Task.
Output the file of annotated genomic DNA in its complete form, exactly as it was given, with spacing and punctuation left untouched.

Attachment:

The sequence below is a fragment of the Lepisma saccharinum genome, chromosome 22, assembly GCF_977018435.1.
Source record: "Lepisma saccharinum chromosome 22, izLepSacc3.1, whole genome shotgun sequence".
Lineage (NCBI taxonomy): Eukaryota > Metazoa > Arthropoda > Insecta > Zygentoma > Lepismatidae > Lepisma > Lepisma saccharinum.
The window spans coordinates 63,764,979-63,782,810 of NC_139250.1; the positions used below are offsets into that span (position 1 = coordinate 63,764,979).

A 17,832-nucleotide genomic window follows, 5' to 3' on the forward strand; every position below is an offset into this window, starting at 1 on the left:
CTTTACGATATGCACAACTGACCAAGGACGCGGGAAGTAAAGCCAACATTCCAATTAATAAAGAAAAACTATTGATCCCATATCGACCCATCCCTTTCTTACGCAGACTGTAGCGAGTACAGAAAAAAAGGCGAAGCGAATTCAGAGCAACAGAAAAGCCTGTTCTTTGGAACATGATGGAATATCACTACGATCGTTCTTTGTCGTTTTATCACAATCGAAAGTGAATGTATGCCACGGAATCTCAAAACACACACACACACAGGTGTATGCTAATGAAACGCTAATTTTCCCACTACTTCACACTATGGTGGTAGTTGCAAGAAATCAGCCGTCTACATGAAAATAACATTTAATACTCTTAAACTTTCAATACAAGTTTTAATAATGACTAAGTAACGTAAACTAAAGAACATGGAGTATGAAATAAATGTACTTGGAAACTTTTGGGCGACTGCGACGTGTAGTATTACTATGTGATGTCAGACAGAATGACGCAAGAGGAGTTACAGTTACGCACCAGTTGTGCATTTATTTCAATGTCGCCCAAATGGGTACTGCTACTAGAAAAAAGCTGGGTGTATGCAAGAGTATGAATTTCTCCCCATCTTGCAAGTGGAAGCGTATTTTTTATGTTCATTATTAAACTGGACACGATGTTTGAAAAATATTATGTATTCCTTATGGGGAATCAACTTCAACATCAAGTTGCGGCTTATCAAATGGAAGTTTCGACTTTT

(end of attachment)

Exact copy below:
The sequence below is a fragment of the Lepisma saccharinum genome, chromosome 22, assembly GCF_977018435.1.
Source record: "Lepisma saccharinum chromosome 22, izLepSacc3.1, whole genome shotgun sequence".
Lineage (NCBI taxonomy): Eukaryota > Metazoa > Arthropoda > Insecta > Zygentoma > Lepismatidae > Lepisma > Lepisma saccharinum.
The window spans coordinates 63,764,979-63,782,810 of NC_139250.1; the positions used below are offsets into that span (position 1 = coordinate 63,764,979).

A 17,832-nucleotide genomic window follows, 5' to 3' on the forward strand; every position below is an offset into this window, starting at 1 on the left:
CTTTACGATATGCACAACTGACCAAGGACGCGGGAAGTAAAGCCAACATTCCAATTAATAAAGAAAAACTATTGATCCCATATCGACCCATCCCTTTCTTACGCAGACTGTAGCGAGTACAGAAAAAAAGGCGAAGCGAATTCAGAGCAACAGAAAAGCCTGTTCTTTGGAACATGATGGAATATCACTACGATCGTTCTTTGTCGTTTTATCACAATCGAAAGTGAATGTATGCCACGGAATCTCAAAACACACACACACACAGGTGTATGCTAATGAAACGCTAATTTTCCCACTACTTCACACTATGGTGGTAGTTGCAAGAAATCAGCCGTCTACATGAAAATAACATTTAATACTCTTAAACTTTCAATACAAGTTTTAATAATGACTAAGTAACGTAAACTAAAGAACATGGAGTATGAAATAAATGTACTTGGAAACTTTTGGGCGACTGCGACGTGTAGTATTACTATGTGATGTCAGACAGAATGACGCAAGAGGAGTTACAGTTACGCACCAGTTGTGCATTTATTTCAATGTCGCCCAAATGGGTACTGCTACTAGAAAAAAGCTGGGTGTATGCAAGAGTATGAATTTCTCCCCATCTTGCAAGTGGAAGCGTATTTTTTATGTTCATTATTAAACTGGACACGATGTTTGAAAAATATTATGTATTCCTTATGGGGAATCAACTTCAACATCAAGTTGCGGCTTATCAAATGGAAGTTTCGACTTTT